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October 31, 2005

Frederick’s Future

Richard B. Weldon Jr.

It hardly seems possible, but tomorrow Frederick City voters go to the polls to elect the next mayor and Board of Aldermen.

There is a great deal at stake in this election. The city is struggling with a number of problems normally reserved for much larger cities, while at the same time struggling to find its own identity.

A blossoming minority population, including a growing percentage of illegal immigrants, a lagging municipal water and sewer infrastructure, poor relations with county government, seemingly endless traffic jams, and staggeringly low public employee morale.

This campaign season has seen some political engagement by non-traditional groups and organizations, and some even stranger political alignments.

In the mayor’s race, it appears that many of the big developers and commercial real estate firms are on Ron Young’s bandwagon. One can suspect that former Mayor Young’s history of annexing large parcels to control city boundaries sits well with the development community.

On the other hand, former City Engineer Jeff Holtzinger is talking about the need to carefully examine city infrastructure in relation to new developments. That might sound like a warning tone to the development industry, a harbinger of a tightening in relation to how future development proposals are viewed.

In truth, both candidates would probably take a much more measured approach to approving new residential and commercial development. There is also a number of high profile Republicans that are actively supporting the Young campaign. At first, it appeared that those folks were backing Ron simply to defeat the incumbent.

Another strange phenomenon is downtown-versus-outlying-suburbs battle. Young for Mayor signs dominate the landscape downtown, reflecting Candidate Young’s previous commitment to revitalization and renovation in the Market and Patrick Street corridors.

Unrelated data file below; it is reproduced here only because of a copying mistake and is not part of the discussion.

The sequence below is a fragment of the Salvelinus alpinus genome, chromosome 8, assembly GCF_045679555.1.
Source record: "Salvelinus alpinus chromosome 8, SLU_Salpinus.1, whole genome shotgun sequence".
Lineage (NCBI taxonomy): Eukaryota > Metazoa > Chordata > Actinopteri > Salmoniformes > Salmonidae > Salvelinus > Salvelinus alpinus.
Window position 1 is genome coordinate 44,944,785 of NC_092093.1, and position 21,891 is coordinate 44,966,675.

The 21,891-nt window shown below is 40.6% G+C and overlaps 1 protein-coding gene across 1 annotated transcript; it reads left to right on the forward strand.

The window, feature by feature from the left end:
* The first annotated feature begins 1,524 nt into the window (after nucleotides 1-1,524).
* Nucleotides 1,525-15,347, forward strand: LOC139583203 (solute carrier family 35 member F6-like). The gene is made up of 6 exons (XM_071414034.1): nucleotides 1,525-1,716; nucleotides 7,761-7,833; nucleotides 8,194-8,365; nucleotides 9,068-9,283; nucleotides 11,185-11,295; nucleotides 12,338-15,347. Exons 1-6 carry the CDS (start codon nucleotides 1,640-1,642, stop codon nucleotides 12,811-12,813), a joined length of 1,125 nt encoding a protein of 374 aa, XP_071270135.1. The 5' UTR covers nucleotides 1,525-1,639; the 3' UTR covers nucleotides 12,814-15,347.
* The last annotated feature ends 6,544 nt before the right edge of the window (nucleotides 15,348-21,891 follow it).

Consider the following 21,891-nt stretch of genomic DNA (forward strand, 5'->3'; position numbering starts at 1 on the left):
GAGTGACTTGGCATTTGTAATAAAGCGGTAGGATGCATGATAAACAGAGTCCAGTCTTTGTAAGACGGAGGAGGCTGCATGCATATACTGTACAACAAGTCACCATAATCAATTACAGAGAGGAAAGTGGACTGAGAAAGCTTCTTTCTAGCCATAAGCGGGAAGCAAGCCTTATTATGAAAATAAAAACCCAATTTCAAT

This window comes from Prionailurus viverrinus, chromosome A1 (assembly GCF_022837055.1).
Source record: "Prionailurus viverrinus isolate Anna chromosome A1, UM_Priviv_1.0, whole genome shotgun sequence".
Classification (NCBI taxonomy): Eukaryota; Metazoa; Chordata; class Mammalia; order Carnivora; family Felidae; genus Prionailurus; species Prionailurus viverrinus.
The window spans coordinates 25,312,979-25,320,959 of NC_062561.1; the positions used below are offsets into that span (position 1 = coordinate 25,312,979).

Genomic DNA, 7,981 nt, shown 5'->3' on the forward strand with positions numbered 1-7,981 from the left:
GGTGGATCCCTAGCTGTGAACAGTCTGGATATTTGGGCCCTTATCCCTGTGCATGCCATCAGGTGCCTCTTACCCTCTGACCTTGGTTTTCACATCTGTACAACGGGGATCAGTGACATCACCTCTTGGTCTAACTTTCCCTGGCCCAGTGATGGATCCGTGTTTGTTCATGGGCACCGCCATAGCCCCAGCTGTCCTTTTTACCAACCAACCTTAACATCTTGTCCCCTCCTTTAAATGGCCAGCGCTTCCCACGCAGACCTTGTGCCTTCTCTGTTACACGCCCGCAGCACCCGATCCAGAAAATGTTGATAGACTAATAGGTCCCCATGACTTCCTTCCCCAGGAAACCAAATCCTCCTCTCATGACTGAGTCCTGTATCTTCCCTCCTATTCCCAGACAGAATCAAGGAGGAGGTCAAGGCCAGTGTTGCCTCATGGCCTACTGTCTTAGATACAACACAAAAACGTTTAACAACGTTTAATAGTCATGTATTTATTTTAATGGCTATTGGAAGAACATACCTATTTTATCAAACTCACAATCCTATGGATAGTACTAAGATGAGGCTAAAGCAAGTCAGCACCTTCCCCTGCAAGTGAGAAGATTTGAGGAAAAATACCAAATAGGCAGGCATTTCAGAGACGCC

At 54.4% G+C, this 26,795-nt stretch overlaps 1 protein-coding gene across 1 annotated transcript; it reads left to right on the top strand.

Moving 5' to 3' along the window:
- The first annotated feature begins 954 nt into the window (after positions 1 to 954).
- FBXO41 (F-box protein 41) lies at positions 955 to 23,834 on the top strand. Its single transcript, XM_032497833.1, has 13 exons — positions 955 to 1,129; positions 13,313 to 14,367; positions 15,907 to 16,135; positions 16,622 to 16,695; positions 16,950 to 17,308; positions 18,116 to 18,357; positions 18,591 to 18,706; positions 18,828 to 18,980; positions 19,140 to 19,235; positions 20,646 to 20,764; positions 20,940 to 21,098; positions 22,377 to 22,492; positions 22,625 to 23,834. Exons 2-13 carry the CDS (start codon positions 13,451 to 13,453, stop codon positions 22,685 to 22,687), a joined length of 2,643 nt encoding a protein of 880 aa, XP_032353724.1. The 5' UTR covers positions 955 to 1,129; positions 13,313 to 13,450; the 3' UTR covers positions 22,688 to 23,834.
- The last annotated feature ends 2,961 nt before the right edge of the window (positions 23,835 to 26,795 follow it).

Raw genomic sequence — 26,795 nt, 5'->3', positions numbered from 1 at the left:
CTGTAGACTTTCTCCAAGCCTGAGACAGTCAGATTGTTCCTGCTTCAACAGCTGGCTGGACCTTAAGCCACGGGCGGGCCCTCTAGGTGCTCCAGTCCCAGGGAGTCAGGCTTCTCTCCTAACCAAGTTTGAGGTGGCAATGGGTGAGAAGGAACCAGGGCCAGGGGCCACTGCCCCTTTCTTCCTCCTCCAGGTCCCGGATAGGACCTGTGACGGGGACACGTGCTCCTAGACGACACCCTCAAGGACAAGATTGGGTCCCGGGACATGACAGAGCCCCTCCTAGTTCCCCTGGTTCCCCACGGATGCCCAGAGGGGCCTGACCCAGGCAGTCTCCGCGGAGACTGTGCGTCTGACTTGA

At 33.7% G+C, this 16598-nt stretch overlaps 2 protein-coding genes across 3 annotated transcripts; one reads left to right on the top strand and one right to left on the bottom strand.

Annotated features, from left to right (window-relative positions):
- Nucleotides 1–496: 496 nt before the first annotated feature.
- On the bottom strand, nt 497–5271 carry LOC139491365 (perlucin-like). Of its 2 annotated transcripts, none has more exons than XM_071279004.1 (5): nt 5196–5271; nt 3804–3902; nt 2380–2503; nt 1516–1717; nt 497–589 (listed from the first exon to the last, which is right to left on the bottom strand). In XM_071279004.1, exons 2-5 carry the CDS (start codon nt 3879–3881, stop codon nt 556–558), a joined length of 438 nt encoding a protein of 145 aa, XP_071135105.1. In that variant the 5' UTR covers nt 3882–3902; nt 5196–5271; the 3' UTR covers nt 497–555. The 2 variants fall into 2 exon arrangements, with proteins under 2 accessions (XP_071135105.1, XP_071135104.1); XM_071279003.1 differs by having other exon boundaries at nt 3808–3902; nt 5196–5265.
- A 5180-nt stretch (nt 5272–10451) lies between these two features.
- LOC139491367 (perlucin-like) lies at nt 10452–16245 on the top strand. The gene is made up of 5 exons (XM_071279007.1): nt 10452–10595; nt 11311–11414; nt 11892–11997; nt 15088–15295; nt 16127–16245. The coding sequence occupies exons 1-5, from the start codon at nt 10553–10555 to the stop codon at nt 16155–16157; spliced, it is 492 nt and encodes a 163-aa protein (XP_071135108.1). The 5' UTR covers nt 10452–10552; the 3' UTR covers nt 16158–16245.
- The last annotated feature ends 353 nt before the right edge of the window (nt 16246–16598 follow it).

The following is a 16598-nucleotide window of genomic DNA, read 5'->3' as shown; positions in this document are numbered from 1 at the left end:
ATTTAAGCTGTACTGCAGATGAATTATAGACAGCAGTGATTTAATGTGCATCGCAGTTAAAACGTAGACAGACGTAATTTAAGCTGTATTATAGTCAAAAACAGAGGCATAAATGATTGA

The Holtzinger camp reports an unusually high positive reception in the outlying suburbs, especially areas like Whittier, Worman’s Mill, and Dearbought. Some of that support might be attributed to the fact that many of those residents are not familiar with Ron Young’s many accomplishments as mayor.

They are also directly impacted by new development and inadequate infrastructure, and Mr. Holtzinger’s technical and methodical approach to new development probably rings a tone these folks can identify with.

One of former Mayor Young’s lead campaign workers is telling anyone who will listen to him that Jeff isn’t really serious about winning the mayor’s race, that Mr. Holtzinger is planning to work for Ron when Mr. Young gets elected. I know this because two people that spoke to this particular person told me exactly what he said. This same campaign worker aspires to political office himself, and I predict that his political future has gone from bright to murky due to his rumor mongering. Republicans won’t forget that kind of monkey-business.

Many thought that the lack of traditional Republican supporters might have had an impact on Joe Baldi. It seems that those GOP loyalists are sticking with Ron Young in the General Election, too.

In a move that furthers the weird, Twilight Zone feel of this election, a number of high profile Democrats are actively assisting the Holtzinger campaign. Thinking about the placement of yard signs, there are Holtzinger signs in a number of yards that would never have a Republican sign – except for this election cycle.

As far as anyone can tell, Mayor Jennifer Dougherty is playing no role in these random expressions of support for Jeff Holtzinger, although many of her primary election supporters are.

The strange alignments and odd partnerships aren’t restricted to the mayor’s race. In the aldermanic contest, there are some interesting conclusions to be drawn by actions and statements of the candidates.

C. Paul Smith, a GOP alderman candidate and practicing attorney, found himself at the center of a controversy over his personal position regarding homosexuality. A local opinion columnist with The Frederick News Post had written a scathing piece about Mr. Smith and his views.

The piece purported to represent Smith’s statements to the writer during a private conversation. The difficulty in interpreting the validity of these statements is the absence of context, leaving that aspect up to the writer, not the reader.

In an unusual move, the editors gave Paul Smith the opportunity to write his own opinion piece, and that chance afforded Mr. Smith that contextual framework to more fully explain his remarks and attitude on the subject.

Whether you agree with Candidate Smith or not, it is better to have access to his own words, written by his hand, than to be limited to someone else’s representations. It will be very interesting to see how this story affects the election. Conventional wisdom suggests that strident views will energize two bases, those who fervently agree, and those who are absolutely opposed.

It also looks like organized labor is using campaign contributions to affect the outcome of this election, as they have tried to do in past city elections. Several candidates for alderman have been the recipients of large donations from organized labor.